Michael Trojanek (relativkreativ) — Bootstrapper and creator of things

This is one of my most popular articles. It was published on February 17th 2016 and received its last update on November 11th 2018. It takes about 6 minutes to read.

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How to use Ansible's lineinfile module in a bulletproof way

The lineinfile module is one of the most powerful ones in Ansible's toolbox. While it can introduce a lot of problems when used wrong, it pays to make yourself familiar with a bulletproof way to edit configuration files.

Ansible's lineinfile module is used to add, change or remove a single line in a file.

Before using it, you should make sure that the task you want to accomplish cannot be done with Ansible's template or copy module:

They allow you to prepare an entire file upfront (either with or without variable expansion) which gives you complete control over the file's contents. So wherever possible, prefer the copy and template module over manipulating a file with the lineinfile module.

Unfortunately, there are cases where this is not possible:

Once you are sure that you have to use the lineinfile module, the tricky part is to channel its powers and make it do what you want.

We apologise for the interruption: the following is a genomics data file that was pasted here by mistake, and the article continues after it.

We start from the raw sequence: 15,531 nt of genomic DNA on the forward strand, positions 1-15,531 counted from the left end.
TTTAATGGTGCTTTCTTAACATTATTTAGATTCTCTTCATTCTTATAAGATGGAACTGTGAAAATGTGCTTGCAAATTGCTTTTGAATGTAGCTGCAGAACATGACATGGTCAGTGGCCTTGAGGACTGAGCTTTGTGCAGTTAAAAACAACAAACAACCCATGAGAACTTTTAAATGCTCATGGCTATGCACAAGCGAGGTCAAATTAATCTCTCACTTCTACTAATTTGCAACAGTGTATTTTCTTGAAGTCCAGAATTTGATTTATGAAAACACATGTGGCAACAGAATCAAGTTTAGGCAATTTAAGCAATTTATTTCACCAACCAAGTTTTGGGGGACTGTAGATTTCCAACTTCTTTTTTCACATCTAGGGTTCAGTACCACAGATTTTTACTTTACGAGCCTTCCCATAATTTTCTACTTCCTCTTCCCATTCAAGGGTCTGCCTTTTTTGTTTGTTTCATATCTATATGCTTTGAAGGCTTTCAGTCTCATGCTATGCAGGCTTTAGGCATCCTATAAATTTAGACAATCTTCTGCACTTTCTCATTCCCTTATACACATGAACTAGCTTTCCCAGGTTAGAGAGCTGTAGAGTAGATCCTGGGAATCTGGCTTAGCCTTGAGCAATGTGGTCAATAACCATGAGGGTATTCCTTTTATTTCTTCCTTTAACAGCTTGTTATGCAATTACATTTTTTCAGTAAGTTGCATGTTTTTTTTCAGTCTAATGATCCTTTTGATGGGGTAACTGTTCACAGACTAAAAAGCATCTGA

Idempotency at all times

If you have read Efficient Rails DevOps or are following my articles, it will not have escaped your notice that I am preaching idempotency at all times when building Ansible tasks.

This means that an Ansible task which introduces a change to your system must not report the same change again when run a second time.

This becomes more and more important once your playbooks start to grow. It is crucial for any operator to be properly informed about things that have changed and things that have not.

Let's reuse the example from above and make our SSH daemon listen on the IP address 1.2.3.4.

The first approach

The easiest way to do so is by using the following task:

- name: Listen on 1.2.3.4
  lineinfile:
    dest: /etc/ssh/sshd_config
    line: "ListenAddress 1.2.3.4"
    state: present